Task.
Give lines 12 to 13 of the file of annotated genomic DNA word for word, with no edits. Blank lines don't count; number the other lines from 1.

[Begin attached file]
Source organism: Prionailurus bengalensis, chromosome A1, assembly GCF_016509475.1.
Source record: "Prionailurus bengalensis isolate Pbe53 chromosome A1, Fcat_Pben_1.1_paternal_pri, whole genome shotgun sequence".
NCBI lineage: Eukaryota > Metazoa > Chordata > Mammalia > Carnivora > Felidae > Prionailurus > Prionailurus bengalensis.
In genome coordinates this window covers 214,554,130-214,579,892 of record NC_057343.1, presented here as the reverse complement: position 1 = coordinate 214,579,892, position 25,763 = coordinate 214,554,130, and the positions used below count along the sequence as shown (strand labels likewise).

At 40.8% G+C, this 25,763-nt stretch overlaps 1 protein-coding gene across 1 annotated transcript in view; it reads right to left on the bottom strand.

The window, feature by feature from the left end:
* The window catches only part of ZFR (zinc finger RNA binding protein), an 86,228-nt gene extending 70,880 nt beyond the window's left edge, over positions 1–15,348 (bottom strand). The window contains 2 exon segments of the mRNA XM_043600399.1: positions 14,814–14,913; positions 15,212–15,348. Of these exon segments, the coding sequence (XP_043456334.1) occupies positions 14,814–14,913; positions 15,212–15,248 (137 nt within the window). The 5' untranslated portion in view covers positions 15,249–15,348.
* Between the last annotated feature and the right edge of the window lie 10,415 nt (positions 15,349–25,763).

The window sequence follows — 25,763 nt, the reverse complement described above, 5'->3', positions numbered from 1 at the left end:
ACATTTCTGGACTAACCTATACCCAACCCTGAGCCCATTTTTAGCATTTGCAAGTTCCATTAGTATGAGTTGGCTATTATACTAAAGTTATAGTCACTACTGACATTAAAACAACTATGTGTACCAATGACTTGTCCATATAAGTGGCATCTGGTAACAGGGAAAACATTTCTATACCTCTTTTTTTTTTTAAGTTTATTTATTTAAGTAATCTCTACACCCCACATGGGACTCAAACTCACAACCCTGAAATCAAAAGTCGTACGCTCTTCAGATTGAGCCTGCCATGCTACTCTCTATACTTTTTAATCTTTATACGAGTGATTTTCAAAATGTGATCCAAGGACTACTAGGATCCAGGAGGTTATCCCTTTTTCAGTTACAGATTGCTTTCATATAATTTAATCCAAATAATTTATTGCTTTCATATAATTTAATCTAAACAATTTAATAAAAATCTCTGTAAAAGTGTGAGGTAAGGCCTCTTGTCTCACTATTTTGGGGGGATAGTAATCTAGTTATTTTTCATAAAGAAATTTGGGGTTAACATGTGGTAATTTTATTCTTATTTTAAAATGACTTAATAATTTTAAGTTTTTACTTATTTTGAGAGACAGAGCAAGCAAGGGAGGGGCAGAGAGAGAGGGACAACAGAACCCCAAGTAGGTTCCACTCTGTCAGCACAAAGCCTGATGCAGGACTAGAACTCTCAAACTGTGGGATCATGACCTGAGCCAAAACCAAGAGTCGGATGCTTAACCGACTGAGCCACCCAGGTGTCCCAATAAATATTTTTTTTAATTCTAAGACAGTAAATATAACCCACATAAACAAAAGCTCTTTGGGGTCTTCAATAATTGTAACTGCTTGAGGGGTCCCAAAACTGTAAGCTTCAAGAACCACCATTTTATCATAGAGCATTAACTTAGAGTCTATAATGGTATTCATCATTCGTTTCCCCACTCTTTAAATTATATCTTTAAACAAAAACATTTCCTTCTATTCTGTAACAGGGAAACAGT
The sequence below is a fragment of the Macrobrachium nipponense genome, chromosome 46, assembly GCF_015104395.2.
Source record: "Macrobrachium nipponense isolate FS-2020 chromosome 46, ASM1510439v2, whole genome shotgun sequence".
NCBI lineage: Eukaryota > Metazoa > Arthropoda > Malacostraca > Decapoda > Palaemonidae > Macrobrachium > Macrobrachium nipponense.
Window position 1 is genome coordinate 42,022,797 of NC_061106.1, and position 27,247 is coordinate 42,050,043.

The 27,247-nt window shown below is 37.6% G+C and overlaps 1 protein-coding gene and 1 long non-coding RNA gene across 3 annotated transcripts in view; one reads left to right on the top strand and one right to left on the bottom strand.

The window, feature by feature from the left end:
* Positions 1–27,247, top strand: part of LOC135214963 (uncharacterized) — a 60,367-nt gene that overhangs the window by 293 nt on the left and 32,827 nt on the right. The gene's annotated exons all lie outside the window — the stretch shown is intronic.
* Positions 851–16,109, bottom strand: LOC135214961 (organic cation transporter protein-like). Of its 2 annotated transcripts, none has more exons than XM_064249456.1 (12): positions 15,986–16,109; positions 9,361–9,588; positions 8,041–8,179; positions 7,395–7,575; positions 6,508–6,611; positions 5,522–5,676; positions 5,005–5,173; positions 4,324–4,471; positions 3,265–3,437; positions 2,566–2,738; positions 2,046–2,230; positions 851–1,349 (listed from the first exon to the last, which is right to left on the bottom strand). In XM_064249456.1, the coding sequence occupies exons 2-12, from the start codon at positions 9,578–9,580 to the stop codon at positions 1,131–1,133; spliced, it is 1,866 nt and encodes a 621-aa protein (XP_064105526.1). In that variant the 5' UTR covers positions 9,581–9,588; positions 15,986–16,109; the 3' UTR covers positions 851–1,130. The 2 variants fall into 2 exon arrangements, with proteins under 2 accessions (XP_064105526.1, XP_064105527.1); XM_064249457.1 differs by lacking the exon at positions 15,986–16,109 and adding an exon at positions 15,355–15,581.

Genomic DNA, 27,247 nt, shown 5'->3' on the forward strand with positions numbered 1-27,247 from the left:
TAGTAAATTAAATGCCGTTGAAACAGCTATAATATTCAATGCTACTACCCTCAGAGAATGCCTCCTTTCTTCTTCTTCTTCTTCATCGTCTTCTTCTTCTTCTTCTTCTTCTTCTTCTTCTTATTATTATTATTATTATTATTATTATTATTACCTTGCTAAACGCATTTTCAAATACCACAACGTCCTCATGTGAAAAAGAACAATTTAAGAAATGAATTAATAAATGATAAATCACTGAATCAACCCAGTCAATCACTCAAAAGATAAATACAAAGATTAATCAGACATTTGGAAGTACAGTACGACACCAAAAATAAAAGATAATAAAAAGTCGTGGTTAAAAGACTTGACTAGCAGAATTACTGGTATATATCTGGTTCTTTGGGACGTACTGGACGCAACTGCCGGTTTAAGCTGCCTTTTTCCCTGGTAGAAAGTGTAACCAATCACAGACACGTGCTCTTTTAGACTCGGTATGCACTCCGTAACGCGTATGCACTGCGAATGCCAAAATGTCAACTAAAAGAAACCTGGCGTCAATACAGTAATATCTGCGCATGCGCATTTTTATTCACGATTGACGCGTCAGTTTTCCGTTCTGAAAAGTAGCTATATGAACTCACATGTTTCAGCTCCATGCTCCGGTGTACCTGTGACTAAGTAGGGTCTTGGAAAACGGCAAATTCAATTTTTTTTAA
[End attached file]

Source record: "Macrobrachium nipponense isolate FS-2020 chromosome 46, ASM1510439v2, whole genome shotgun sequence".
NCBI lineage: Eukaryota > Metazoa > Arthropoda > Malacostraca > Decapoda > Palaemonidae > Macrobrachium > Macrobrachium nipponense.